Wednesday, October 19, 2005

An Unfair Legacy
By Zach

Editor's Note: Sportszilla is implementing a new feature, the guest column. Every so often, we'll have friends, colleagues, or whomever write a piece for the site on whatever catches their fancy in the world of sports. Today on Sportszilla we're very fortunate to have former WNYU Sports Director and Cheap Seats host, as well as current WFAN producer John Schmeelk providing the column.

When most Knicks fans hear the name Allan Houston, a collective groan shortly follows. He was overpaid. He was soft. He didn’t play defense. He was injury prone. He didn’t care enough. All he did was shoot jumpers. Houston sat atop the Knicks mess and was viewed as the symbol of what was wrong with the Knicks organization. The perfect poster boy. Knicks fans dreamed of the day when Houston would be gone, and the Knicks could go out and buy talent in the free agent market. The shame is, the majority of the above statements are wrong.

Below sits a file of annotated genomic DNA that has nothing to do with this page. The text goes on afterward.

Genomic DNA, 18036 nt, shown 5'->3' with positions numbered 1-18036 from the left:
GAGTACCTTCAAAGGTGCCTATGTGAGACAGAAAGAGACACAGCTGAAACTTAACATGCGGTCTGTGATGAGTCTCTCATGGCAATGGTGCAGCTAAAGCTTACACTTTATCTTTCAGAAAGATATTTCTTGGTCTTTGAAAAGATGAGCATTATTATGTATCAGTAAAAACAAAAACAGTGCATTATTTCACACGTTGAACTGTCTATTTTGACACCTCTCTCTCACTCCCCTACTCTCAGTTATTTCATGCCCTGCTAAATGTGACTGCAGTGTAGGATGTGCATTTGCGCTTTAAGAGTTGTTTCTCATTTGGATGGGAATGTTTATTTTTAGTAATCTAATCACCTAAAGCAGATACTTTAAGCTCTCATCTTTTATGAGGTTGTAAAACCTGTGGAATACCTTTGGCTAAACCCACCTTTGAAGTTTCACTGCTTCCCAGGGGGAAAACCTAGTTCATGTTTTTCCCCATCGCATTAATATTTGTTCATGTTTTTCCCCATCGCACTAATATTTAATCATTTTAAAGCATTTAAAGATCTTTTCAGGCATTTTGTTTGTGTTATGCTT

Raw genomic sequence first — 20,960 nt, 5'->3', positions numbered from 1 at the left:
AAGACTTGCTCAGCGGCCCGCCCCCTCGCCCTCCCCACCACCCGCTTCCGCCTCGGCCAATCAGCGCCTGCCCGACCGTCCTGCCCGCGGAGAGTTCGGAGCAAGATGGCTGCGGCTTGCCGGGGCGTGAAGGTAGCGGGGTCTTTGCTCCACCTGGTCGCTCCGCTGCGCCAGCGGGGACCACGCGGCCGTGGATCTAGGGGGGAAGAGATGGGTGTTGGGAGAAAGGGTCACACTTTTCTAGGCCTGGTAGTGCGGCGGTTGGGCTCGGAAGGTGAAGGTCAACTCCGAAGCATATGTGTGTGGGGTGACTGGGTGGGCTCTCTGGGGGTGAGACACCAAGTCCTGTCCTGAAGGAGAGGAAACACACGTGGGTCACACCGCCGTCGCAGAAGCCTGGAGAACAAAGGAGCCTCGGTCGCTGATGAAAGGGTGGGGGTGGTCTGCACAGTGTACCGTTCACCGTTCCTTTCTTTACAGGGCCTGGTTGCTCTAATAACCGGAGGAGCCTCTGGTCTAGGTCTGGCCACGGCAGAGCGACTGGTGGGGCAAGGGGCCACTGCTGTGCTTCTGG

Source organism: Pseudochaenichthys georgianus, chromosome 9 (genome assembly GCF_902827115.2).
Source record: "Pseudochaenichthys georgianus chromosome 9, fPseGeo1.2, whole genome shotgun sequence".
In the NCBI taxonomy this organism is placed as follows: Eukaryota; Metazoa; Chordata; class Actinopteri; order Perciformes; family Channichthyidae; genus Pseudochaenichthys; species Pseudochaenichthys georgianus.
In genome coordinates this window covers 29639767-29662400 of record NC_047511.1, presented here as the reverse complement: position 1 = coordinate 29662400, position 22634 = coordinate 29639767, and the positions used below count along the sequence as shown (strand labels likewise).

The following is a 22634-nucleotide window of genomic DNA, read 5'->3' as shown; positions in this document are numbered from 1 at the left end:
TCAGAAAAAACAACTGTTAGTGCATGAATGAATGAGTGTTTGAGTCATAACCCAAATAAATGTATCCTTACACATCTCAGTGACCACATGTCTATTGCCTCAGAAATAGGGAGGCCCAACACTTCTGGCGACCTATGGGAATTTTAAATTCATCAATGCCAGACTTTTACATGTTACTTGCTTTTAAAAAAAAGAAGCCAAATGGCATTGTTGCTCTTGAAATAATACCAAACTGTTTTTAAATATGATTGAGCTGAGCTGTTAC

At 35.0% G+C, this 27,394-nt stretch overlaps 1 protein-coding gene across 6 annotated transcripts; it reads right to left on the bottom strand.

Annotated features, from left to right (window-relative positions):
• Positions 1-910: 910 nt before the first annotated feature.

But one is right. Houston was overpaid, getting a six year one hundred million dollar contract after the 2001 season. The Knicks bid against themselves and overpaid for their best scorer. First, to blame Houston for this is asinine. It wasn’t as if he went into Scott Layden and Jim Dolan’s office (I suppose they shared one considering they also shared one brain cell during Layden’s stay as Knicks GM) and demanded that much money. The Knicks chose to pay him more than market value. Was Houston supposed to ask to be paid less? He would have been the first athlete in the history of the world to want a smaller contract.

But for argument’s sake, blame Houston for the size of the deal. Let’s assume the Knicks offered him a far more reasonable deal, say six years, $80 million. For someone of Houston’s caliber that would have been a market value deal. That averages out to a little more than three million dollars a year difference on the salary cap. Removing that would have had absolutely no effect on the Knicks cap. Zero effect.

Some argue the Knicks never should have resigned Houston. That’s easy to say now, given where the franchise has gone. Remember only three years prior Allan Houston was the best player on a team that went to the Finals. The next year, he led a fifty-win team to the Eastern Conference Finals. In 2001, the team won 48 games and lost in five games in the first round of the playoffs, and that was without Patrick Ewing. Because of Houston the Knicks’ win total only dropped two games the year after Ewing retired.